Julia Busuttil Nishimura has turned cooking into a ritual – and now, a book. Ostro is her collection of simple, seasonal recipes, influenced by cuisines and stories from around the world.
What cooking skills are you still working on?
I’m still working on getting the perfect sourdough loaf! There are so many variables when baking bread, such as the air temperature, type of flour and proofing time and I’m trying to get my loaves more consistent. Sometimes they’re perfect, sometimes not so much. It’s a very delicious science experiment.
What has been the most difficult skill to master?
I think making really good gnocchi – the results depend heavily on the potato, and each one is different so the journey is to work out for yourself how the dough should feel. That’s not an easy thing to figure out and an even harder thing to communicate in a recipe.
What else would you like to learn?
Right now I’m learning a lot about Japanese food from my husband. At the moment he’s teaching me how to make different noodles from scratch. I also took a class in wagashi (Japanese sweets) in Kyoto recently and it was truly amazing.
What is your morning ritual?
My husband, Nori, and I wake up at around 6am with our son, Haruki. I stay in bed for a little longer, check my emails and make a list for the day, while Nori and Haruki begin to make breakfast. We rotate between sourdough toast, porridge or a traditional Japanese breakfast.
Because we wake up quite early, we’re not usually in a hurry and spend quite a long time sitting around the table, eating and drinking many cups of tea and coffee.
What are your weekend family rituals?
We usually go to the market early in the morning on a Saturday and spend a few hours there – shopping for ingredients, having a coffee and browsing in bookshops.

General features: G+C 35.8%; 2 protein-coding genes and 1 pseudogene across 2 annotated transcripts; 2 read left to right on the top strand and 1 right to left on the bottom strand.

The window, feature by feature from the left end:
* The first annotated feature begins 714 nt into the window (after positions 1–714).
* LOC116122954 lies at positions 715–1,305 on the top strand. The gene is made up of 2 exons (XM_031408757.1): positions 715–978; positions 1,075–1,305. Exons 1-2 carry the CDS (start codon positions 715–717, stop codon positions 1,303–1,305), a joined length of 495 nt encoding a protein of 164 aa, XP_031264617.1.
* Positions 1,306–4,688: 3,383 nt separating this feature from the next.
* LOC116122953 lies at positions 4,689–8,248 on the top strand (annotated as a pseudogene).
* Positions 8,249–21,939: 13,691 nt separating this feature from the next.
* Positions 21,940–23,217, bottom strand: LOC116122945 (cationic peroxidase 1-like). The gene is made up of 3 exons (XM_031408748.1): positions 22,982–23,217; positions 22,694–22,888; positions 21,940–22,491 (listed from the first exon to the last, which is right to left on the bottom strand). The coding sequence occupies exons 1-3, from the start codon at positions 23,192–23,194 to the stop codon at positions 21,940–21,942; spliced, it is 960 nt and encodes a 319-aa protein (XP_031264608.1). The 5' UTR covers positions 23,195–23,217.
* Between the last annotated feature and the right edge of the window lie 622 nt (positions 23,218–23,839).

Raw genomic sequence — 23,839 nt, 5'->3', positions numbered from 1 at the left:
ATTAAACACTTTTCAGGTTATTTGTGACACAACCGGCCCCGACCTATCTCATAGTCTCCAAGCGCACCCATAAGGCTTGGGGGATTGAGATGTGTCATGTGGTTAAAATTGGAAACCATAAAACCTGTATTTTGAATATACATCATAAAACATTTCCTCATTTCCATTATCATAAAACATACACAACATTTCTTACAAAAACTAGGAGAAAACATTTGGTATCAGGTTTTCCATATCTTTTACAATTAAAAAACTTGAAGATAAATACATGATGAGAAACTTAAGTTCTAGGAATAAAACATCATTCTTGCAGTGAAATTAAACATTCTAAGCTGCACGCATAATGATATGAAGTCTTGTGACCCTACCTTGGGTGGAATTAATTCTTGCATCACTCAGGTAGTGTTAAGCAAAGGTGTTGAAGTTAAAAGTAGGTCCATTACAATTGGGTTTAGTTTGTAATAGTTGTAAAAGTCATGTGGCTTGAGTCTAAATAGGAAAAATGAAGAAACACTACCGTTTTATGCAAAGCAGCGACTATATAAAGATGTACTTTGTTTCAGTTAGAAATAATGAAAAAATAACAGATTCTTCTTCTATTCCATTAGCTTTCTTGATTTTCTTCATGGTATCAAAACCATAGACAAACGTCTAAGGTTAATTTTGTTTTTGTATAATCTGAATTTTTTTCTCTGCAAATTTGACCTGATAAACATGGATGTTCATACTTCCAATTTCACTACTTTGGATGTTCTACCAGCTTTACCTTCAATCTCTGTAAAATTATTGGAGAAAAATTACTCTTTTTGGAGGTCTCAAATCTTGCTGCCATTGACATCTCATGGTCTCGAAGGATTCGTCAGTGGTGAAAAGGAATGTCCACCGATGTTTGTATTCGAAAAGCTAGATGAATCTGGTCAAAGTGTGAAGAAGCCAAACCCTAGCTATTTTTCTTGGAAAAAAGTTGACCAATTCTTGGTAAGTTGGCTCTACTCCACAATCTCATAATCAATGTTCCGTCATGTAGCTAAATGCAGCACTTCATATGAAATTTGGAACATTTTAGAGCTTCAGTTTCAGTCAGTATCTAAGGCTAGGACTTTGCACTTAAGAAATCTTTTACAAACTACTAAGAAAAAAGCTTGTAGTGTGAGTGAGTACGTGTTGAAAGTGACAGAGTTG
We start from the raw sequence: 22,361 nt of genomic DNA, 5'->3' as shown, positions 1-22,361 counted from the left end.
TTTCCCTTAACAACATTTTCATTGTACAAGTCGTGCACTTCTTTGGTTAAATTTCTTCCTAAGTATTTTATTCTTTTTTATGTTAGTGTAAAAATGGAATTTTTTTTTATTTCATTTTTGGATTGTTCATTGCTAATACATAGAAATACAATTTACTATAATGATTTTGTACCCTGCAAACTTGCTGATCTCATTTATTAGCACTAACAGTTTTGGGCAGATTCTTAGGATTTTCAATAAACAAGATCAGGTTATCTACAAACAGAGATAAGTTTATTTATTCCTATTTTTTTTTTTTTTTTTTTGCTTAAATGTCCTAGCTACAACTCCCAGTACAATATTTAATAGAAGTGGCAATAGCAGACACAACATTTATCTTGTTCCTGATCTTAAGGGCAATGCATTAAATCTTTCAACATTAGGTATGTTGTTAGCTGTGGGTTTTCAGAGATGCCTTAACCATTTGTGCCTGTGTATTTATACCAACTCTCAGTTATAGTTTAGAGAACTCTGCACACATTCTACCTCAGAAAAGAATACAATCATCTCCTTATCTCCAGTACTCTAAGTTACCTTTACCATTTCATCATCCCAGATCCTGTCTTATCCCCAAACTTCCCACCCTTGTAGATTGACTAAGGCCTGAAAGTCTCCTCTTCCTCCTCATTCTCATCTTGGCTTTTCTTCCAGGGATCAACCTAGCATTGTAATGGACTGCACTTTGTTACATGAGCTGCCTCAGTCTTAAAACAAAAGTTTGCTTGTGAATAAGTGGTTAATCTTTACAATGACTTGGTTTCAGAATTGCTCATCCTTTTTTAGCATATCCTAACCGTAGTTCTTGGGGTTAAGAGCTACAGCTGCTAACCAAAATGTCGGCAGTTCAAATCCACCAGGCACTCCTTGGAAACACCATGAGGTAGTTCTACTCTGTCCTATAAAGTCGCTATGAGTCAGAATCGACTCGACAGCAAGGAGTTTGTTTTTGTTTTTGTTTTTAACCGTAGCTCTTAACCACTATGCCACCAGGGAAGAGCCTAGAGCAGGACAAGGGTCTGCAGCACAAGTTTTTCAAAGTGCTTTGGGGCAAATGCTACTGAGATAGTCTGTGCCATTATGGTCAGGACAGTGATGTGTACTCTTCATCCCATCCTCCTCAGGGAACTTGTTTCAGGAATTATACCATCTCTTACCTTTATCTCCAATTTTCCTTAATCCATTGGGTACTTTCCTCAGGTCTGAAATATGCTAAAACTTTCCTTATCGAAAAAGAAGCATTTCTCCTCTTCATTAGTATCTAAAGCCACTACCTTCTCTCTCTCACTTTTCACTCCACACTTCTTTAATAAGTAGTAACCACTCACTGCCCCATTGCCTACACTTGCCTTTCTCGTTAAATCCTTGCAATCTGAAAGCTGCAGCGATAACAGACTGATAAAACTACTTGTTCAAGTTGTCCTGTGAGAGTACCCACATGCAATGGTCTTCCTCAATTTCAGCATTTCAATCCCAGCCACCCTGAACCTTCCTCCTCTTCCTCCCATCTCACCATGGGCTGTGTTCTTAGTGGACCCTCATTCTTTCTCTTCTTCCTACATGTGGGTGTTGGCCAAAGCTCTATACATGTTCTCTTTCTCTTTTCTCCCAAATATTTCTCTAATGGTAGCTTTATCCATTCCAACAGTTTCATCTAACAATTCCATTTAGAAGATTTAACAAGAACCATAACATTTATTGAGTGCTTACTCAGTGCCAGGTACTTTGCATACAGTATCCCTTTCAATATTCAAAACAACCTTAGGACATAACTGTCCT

It’s one of my favourite moments in the week, and where I draw a lot of inspiration from.
What rituals are you creating with your son?
I love cooking with Haruki. Even though he’s still so little, he loves helping to roll out pasta dough with me and tumble ingredients into bowls. It’s incredibly messy, but it is really so much fun.
He’s by my side, standing on a stool, while I prepare most dinners at home. I think it’s key to have children learning about food from an early age.
Here are three of the things I try to live and cook by:
1. Slowing down
Cooking and eating can so often be hurried moments in the day. While there are certainly days when time is scarce, usually mealtimes anchor us as a family and fill our home. Small acts – like stirring the polenta on the stove or kneading dough – are all moments of mindfulness and a chance to slow down and spend time together in the kitchen.
2. Preserving memories and connection
By continuing to cook the food my parents and grandparents cooked, it keeps something really special alive. They never documented the recipes so it is really important to me to write them down along with their stories. When I cook, I am often transported back to that moment when I learned how to make the food, or when I tasted it for the first time. It’s a plate of food, but it signifies so much more.
3. Recipes, not rules
I love writing and sharing recipes, but I think what I enjoy the most is seeing people take my food and put their spin on it. I want people to use my recipes as a guide, rather than as a strict set of rules. I often offer suggestions for substitutions, whether it’s dependent on seasonal availability or access to tools and ingredients.
Ostro: The Pleasure That Comes From Slowing Down and Cooking with Simple Ingredients by Julia Busuttil Nishimura is available now, published by Plum, RRP $44.99.